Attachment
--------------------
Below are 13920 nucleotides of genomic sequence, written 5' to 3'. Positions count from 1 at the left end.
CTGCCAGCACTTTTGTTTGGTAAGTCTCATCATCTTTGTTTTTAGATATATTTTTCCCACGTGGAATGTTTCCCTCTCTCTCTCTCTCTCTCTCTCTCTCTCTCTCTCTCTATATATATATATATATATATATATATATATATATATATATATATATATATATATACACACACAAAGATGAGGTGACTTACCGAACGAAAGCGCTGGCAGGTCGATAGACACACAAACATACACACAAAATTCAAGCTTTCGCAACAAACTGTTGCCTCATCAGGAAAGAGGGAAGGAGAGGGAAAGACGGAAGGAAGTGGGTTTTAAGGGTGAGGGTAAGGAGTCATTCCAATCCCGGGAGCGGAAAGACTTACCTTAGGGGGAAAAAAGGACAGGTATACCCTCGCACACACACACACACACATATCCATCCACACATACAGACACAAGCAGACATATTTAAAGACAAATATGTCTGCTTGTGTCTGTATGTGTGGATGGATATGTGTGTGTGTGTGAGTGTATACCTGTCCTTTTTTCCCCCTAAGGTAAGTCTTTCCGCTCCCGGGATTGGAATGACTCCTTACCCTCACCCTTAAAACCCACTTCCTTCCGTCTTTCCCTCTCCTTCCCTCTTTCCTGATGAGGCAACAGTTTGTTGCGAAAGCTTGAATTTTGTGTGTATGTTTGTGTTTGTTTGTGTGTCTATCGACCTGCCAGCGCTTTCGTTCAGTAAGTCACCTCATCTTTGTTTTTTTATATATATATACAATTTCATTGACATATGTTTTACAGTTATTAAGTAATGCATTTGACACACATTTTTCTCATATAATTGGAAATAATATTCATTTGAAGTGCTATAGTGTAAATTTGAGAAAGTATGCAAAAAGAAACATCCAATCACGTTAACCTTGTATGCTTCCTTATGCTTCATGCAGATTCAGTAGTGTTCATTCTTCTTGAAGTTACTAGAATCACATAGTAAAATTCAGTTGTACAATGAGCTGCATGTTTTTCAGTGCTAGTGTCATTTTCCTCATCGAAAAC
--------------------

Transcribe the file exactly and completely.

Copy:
Below are 13920 nucleotides of genomic sequence, written 5' to 3'. Positions count from 1 at the left end.
CTGCCAGCACTTTTGTTTGGTAAGTCTCATCATCTTTGTTTTTAGATATATTTTTCCCACGTGGAATGTTTCCCTCTCTCTCTCTCTCTCTCTCTCTCTCTCTCTCTCTCTATATATATATATATATATATATATATATATATATATATATATATATATATATATACACACACAAAGATGAGGTGACTTACCGAACGAAAGCGCTGGCAGGTCGATAGACACACAAACATACACACAAAATTCAAGCTTTCGCAACAAACTGTTGCCTCATCAGGAAAGAGGGAAGGAGAGGGAAAGACGGAAGGAAGTGGGTTTTAAGGGTGAGGGTAAGGAGTCATTCCAATCCCGGGAGCGGAAAGACTTACCTTAGGGGGAAAAAAGGACAGGTATACCCTCGCACACACACACACACACATATCCATCCACACATACAGACACAAGCAGACATATTTAAAGACAAATATGTCTGCTTGTGTCTGTATGTGTGGATGGATATGTGTGTGTGTGTGAGTGTATACCTGTCCTTTTTTCCCCCTAAGGTAAGTCTTTCCGCTCCCGGGATTGGAATGACTCCTTACCCTCACCCTTAAAACCCACTTCCTTCCGTCTTTCCCTCTCCTTCCCTCTTTCCTGATGAGGCAACAGTTTGTTGCGAAAGCTTGAATTTTGTGTGTATGTTTGTGTTTGTTTGTGTGTCTATCGACCTGCCAGCGCTTTCGTTCAGTAAGTCACCTCATCTTTGTTTTTTTATATATATATACAATTTCATTGACATATGTTTTACAGTTATTAAGTAATGCATTTGACACACATTTTTCTCATATAATTGGAAATAATATTCATTTGAAGTGCTATAGTGTAAATTTGAGAAAGTATGCAAAAAGAAACATCCAATCACGTTAACCTTGTATGCTTCCTTATGCTTCATGCAGATTCAGTAGTGTTCATTCTTCTTGAAGTTACTAGAATCACATAGTAAAATTCAGTTGTACAATGAGCTGCATGTTTTTCAGTGCTAGTGTCATTTTCCTCATCGAAAAC